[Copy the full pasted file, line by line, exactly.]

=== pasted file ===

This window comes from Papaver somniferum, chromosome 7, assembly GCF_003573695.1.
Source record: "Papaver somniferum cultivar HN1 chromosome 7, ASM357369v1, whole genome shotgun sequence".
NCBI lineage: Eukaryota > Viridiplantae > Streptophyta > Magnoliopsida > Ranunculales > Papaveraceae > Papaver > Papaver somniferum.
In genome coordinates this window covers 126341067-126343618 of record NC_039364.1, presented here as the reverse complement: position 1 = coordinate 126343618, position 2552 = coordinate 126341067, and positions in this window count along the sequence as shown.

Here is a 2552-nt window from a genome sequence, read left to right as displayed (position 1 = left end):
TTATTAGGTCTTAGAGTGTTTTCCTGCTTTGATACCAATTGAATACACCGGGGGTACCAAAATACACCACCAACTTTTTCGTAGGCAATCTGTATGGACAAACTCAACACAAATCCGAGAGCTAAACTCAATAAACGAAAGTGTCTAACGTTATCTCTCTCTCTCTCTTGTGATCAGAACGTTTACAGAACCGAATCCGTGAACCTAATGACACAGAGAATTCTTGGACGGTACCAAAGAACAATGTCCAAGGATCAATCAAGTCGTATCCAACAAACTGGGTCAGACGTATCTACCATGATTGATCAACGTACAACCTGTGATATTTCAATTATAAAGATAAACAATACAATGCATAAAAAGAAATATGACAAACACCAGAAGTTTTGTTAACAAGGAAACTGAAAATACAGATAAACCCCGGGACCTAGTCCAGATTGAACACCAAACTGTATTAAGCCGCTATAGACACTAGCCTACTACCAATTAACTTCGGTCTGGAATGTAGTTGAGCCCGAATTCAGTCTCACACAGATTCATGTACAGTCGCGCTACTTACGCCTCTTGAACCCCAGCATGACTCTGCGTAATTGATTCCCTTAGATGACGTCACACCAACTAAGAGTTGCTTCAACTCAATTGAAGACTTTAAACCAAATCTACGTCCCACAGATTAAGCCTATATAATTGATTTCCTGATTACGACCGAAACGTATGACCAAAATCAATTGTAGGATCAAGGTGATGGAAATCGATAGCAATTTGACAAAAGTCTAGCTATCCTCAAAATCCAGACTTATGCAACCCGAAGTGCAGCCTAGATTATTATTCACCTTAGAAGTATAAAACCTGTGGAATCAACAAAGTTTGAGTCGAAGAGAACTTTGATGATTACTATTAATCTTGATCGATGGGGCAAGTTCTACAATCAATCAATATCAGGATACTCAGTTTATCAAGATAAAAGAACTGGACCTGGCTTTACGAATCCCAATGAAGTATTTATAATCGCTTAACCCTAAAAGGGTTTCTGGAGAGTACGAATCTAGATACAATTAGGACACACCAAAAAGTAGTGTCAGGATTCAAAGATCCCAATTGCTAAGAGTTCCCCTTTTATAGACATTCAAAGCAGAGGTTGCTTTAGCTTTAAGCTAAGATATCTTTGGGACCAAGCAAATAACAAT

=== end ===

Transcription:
This window comes from Papaver somniferum, chromosome 7, assembly GCF_003573695.1.
Source record: "Papaver somniferum cultivar HN1 chromosome 7, ASM357369v1, whole genome shotgun sequence".
NCBI lineage: Eukaryota > Viridiplantae > Streptophyta > Magnoliopsida > Ranunculales > Papaveraceae > Papaver > Papaver somniferum.
In genome coordinates this window covers 126341067-126343618 of record NC_039364.1, presented here as the reverse complement: position 1 = coordinate 126343618, position 2552 = coordinate 126341067, and positions in this window count along the sequence as shown.

Here is a 2552-nt window from a genome sequence, read left to right as displayed (position 1 = left end):
TTATTAGGTCTTAGAGTGTTTTCCTGCTTTGATACCAATTGAATACACCGGGGGTACCAAAATACACCACCAACTTTTTCGTAGGCAATCTGTATGGACAAACTCAACACAAATCCGAGAGCTAAACTCAATAAACGAAAGTGTCTAACGTTATCTCTCTCTCTCTCTTGTGATCAGAACGTTTACAGAACCGAATCCGTGAACCTAATGACACAGAGAATTCTTGGACGGTACCAAAGAACAATGTCCAAGGATCAATCAAGTCGTATCCAACAAACTGGGTCAGACGTATCTACCATGATTGATCAACGTACAACCTGTGATATTTCAATTATAAAGATAAACAATACAATGCATAAAAAGAAATATGACAAACACCAGAAGTTTTGTTAACAAGGAAACTGAAAATACAGATAAACCCCGGGACCTAGTCCAGATTGAACACCAAACTGTATTAAGCCGCTATAGACACTAGCCTACTACCAATTAACTTCGGTCTGGAATGTAGTTGAGCCCGAATTCAGTCTCACACAGATTCATGTACAGTCGCGCTACTTACGCCTCTTGAACCCCAGCATGACTCTGCGTAATTGATTCCCTTAGATGACGTCACACCAACTAAGAGTTGCTTCAACTCAATTGAAGACTTTAAACCAAATCTACGTCCCACAGATTAAGCCTATATAATTGATTTCCTGATTACGACCGAAACGTATGACCAAAATCAATTGTAGGATCAAGGTGATGGAAATCGATAGCAATTTGACAAAAGTCTAGCTATCCTCAAAATCCAGACTTATGCAACCCGAAGTGCAGCCTAGATTATTATTCACCTTAGAAGTATAAAACCTGTGGAATCAACAAAGTTTGAGTCGAAGAGAACTTTGATGATTACTATTAATCTTGATCGATGGGGCAAGTTCTACAATCAATCAATATCAGGATACTCAGTTTATCAAGATAAAAGAACTGGACCTGGCTTTACGAATCCCAATGAAGTATTTATAATCGCTTAACCCTAAAAGGGTTTCTGGAGAGTACGAATCTAGATACAATTAGGACACACCAAAAAGTAGTGTCAGGATTCAAAGATCCCAATTGCTAAGAGTTCCCCTTTTATAGACATTCAAAGCAGAGGTTGCTTTAGCTTTAAGCTAAGATATCTTTGGGACCAAGCAAATAACAAT